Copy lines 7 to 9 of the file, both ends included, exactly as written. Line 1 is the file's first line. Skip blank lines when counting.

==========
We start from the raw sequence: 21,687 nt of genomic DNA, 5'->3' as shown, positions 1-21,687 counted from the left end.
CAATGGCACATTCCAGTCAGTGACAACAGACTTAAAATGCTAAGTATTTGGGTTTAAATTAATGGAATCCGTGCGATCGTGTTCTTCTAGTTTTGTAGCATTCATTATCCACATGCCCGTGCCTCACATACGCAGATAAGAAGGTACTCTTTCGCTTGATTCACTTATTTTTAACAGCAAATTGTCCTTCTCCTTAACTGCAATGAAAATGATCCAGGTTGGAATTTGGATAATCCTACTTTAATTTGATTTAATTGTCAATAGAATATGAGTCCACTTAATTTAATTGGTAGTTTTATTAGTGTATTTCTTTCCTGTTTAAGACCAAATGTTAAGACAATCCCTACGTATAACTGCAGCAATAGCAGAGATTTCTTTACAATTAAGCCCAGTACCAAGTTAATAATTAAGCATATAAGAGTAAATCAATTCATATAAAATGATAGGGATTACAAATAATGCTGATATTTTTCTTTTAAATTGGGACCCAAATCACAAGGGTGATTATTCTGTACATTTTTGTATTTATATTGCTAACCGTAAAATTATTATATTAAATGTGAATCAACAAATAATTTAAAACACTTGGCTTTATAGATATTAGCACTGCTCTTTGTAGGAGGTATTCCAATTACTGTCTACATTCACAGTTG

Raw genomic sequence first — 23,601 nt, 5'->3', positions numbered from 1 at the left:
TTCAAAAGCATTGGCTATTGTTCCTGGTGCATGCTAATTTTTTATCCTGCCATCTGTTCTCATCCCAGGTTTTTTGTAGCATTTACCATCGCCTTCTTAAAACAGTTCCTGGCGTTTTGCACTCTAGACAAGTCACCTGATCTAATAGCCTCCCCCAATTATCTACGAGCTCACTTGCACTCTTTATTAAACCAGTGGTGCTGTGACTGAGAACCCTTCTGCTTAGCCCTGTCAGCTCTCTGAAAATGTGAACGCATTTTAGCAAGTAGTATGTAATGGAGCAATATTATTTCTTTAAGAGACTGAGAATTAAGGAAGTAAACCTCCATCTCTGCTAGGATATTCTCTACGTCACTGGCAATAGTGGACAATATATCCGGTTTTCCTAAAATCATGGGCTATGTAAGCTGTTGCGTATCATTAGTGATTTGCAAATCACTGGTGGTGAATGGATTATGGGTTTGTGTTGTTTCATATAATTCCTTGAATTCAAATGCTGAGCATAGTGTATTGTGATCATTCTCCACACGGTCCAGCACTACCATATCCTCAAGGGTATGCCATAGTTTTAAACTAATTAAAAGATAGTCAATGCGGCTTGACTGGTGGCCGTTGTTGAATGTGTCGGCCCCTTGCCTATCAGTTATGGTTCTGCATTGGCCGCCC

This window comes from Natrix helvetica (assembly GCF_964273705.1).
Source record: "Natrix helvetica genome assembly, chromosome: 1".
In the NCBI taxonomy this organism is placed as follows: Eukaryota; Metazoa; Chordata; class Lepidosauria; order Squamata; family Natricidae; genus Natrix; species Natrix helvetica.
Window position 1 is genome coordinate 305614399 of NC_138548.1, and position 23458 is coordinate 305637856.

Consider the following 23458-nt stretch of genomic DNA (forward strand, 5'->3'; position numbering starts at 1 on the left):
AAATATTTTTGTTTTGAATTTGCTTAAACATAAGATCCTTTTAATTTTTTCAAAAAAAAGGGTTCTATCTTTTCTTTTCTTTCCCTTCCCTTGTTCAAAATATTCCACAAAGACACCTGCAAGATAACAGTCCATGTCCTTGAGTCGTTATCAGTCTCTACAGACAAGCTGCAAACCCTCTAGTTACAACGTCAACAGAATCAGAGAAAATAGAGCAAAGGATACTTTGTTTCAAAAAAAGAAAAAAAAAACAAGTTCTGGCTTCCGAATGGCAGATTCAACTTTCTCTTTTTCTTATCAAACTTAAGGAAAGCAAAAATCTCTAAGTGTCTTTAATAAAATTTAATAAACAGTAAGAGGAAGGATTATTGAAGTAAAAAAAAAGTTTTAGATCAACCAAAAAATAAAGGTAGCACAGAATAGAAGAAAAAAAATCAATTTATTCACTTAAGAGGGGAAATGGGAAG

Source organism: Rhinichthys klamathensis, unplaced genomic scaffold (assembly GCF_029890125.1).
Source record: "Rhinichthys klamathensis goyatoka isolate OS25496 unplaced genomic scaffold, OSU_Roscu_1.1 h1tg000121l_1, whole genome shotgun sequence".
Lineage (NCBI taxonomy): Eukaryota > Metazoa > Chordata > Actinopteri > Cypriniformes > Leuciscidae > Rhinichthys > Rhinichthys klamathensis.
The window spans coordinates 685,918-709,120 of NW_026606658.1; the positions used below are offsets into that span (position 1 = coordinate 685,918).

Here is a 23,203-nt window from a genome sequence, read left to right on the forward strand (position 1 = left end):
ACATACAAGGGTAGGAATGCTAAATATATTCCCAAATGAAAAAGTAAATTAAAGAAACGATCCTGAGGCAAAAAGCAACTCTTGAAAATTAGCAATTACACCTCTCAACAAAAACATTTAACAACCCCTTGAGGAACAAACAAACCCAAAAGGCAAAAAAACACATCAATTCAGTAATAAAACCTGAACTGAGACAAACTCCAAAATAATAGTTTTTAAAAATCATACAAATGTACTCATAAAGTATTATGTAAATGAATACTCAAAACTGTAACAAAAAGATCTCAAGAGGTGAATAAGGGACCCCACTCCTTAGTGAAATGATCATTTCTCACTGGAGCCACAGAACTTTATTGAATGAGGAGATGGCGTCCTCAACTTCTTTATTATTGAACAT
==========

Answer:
In the NCBI taxonomy this organism is placed as follows: Eukaryota; Metazoa; Chordata; class Lepidosauria; order Squamata; family Natricidae; genus Natrix; species Natrix helvetica.
Window position 1 is genome coordinate 305614399 of NC_138548.1, and position 23458 is coordinate 305637856.

Consider the following 23458-nt stretch of genomic DNA (forward strand, 5'->3'; position numbering starts at 1 on the left):